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Working with PSP has changed my life!

"After a knee injury caused me to have surgery almost 2 years ago, I started working with PSP to help get back into shape. Since then, I have learned volumes about general fitness and clean eating. I am in the best shape of my life and feel great. I love the fact that, every time I go to PSP, I have a completely different workout, tailored to my specific needs and fitness goals. In addition, if my knee is bothering me again, or another event creates an injury (as when I fell down the stairs and hurt my shoulder), the coaches at PSP are ready with stretching and/or exercise suggestions to help the situation. They truly care about helping me to become the strongest and healthiest I can be. I recently competed in my first triathlon and finished with the best time I could have imagined, feeling strong and recovering easily."* Ann A. Winnetka, IL|Read More Testimonials

Protein Rules!

Are Post-Workout Protein Shakes a MUST for EVERYONE?

Yes. When you eat protein is just as important as how much. After resistance exercise (RE) such as weight training, the body synthesizes proteins for up to 48 hours. During and immediately after RE protein breakdown is increased. In fact, for a brief period, the rate of breakdown exceeds the rate of building. The body actually drops into a catabolic state. However, taking in enough protein during the pre- and post-exercise period can offset catabolism (muscle wasting). Protein consumption after exercise results in a positive protein balance within the muscles (helping muscles rebuild), while the intake of no nutrients can result in a negative muscle balance (muscle loss).

Why is it important to get enough protein?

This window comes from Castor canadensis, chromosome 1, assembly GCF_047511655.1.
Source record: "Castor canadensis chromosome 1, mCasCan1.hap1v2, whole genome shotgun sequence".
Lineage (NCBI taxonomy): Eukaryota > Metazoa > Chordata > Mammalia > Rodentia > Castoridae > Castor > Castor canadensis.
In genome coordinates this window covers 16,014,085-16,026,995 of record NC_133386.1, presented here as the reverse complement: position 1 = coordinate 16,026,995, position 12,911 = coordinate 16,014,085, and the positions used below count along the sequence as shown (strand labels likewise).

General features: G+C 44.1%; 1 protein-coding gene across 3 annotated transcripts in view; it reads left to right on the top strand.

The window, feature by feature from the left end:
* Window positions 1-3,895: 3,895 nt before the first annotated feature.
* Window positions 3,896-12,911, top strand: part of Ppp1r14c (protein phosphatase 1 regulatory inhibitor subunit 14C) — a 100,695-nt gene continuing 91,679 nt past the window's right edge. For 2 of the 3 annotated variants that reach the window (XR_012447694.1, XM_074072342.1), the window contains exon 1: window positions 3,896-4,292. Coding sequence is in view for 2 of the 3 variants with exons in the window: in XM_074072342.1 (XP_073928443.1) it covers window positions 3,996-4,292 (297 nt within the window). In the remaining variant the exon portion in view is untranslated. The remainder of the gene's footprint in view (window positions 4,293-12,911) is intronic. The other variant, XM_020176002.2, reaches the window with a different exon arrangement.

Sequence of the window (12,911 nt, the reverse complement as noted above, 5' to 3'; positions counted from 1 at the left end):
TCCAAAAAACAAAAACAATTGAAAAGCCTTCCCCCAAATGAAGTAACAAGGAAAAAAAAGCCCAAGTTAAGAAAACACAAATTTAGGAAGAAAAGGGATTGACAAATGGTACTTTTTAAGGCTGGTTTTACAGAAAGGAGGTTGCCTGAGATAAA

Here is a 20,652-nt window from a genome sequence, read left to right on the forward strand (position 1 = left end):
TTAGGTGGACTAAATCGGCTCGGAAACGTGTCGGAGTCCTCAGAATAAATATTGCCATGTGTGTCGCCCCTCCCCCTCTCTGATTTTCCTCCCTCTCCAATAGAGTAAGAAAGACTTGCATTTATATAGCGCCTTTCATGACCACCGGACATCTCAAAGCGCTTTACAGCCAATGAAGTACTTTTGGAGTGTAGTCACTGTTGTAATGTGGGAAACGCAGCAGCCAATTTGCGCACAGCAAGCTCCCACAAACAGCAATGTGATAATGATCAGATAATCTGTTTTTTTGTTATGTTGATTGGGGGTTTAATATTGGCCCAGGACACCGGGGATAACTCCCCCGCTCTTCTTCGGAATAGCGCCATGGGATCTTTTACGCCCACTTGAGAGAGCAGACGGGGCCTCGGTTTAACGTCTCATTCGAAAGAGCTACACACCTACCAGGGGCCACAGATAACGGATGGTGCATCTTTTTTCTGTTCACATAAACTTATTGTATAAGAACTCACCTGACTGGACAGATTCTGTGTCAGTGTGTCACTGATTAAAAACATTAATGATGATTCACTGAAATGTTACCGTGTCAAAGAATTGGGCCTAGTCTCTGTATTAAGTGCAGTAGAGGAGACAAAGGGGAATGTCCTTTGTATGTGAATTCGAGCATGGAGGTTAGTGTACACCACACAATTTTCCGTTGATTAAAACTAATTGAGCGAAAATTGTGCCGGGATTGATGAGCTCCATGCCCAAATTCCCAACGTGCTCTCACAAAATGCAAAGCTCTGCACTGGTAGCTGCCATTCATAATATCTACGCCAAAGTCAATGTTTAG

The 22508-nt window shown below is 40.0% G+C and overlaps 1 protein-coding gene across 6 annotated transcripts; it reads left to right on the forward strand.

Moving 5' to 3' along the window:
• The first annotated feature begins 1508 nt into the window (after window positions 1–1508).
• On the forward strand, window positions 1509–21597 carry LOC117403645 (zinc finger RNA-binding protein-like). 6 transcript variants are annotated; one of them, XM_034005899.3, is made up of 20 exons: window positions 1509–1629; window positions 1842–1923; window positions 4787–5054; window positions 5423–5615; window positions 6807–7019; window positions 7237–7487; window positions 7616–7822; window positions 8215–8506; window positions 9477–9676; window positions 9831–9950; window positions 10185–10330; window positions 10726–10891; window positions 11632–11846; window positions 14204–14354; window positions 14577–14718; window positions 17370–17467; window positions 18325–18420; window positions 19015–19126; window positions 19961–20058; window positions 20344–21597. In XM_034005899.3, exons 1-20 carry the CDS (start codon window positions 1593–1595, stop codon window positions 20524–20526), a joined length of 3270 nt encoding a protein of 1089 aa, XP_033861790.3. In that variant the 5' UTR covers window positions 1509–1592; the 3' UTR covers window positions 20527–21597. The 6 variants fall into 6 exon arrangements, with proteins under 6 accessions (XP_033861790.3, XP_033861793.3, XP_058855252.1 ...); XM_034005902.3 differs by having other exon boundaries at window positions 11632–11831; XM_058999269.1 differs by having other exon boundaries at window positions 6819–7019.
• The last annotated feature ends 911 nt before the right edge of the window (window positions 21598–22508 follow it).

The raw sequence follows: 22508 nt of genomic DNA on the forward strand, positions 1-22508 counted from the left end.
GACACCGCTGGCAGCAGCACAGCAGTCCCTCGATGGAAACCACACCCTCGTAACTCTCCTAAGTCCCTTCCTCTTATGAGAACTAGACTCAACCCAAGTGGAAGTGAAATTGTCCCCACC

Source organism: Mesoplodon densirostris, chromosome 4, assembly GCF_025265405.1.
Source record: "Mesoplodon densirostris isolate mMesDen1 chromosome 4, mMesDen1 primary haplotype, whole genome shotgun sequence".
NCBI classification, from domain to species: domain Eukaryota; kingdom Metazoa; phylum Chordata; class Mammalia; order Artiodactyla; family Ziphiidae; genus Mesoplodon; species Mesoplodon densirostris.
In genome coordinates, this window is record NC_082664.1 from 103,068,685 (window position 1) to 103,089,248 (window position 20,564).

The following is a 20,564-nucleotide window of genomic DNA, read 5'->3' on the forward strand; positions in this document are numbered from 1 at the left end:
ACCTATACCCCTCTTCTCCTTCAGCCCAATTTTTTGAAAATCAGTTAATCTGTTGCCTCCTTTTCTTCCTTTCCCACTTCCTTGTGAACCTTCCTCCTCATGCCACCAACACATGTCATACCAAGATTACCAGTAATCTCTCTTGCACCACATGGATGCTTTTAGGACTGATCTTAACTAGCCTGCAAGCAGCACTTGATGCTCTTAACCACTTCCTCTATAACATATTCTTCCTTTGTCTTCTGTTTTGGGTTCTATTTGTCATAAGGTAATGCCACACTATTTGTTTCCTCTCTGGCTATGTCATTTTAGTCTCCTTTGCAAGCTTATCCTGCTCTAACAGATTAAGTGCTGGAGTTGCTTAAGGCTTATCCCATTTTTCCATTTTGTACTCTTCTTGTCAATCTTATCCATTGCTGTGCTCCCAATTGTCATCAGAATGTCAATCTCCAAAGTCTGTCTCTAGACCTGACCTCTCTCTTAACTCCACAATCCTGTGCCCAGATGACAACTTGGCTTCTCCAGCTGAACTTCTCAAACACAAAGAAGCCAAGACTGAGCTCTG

Our bodies need proteins to produce important molecules in our body – like enzymes, hormones, neurotransmitters, and antibodies. Without an adequate protein intake, our bodies can’t produce these molecules - thus inhibiting proper functioning. Protein helps replace worn out cells, transports various substances throughout the body, and aids in growth and repair, including muscle growth and repair. Consuming protein can also increase levels of the hormone glucagon, and glucagon can help to control body fat. Protein can also help to liberate free fatty acids from adipose tissue – another way to get fuel for cells and make that body fat do something useful instead of hanging lazily around your midsection! Consuming more protein helps maintain an optimal body composition, a strong immune system, good athletic performance, and a healthy metabolism. It also promotes satiety which consequently help you manage your body weight.

How much protein do you need?

How much protein you need depends on a few factors, but one of the most important is your activity level. Often people only focus on the basic recommendation for protein intake, which is 0.8 grams per kilogram (0.36 g per pound) of body mass in untrained, generally healthy adults. However, this amount is only to prevent protein deficiency. For people doing high intensity training, protein needs might go up to about 1.4-2.0 g/kg (0.64-0.9 g/lb) of body mass. Our hypothetical 150 lb (68 kg) person would thus need about 95-135 g of protein per day. These suggested protein intakes are necessary for basic protein synthesis (in other words, the creation of new proteins from individual building blocks).

What are Proteins?

Proteins are amino acids – the building blocks of life. There are two main categories of amino acids in the body – essential amino acids and nonessential amino acids. Essential amino acids are those that the body does not manufacture. Nonessential amino acids are those that the body can usually make for itself; and therefore, do not need to be consumed through diet. Some amino acids are conditionally essential, which means that our bodies cannot always make as much as we need (for example, when we are under stress).
 
References
 
Andrews, Ryan. Oct. 13, 2008. www.PrecisionNutrition.com.
 
Dreyer, HC; Fujita, S; Cadenas, JG; Chinkes, DL; Volpi, E; Rasmussen, BB; J Physiol 2006;576:613-624.
 
Flatt, JP. The biochemistry of energy expenditure. In: Bray GA ed. Recent advances in obesity research. London: Newman, 1978:211–228.
 
Tarnopolsky, MA; Atkinson, SA; MacDougall, JD; Chesley, A; Phillips, S; Schwarcz, HP; Evaluation of protein requirements for trained strength athletes. J Appl Physiol 1992;73:1986-1995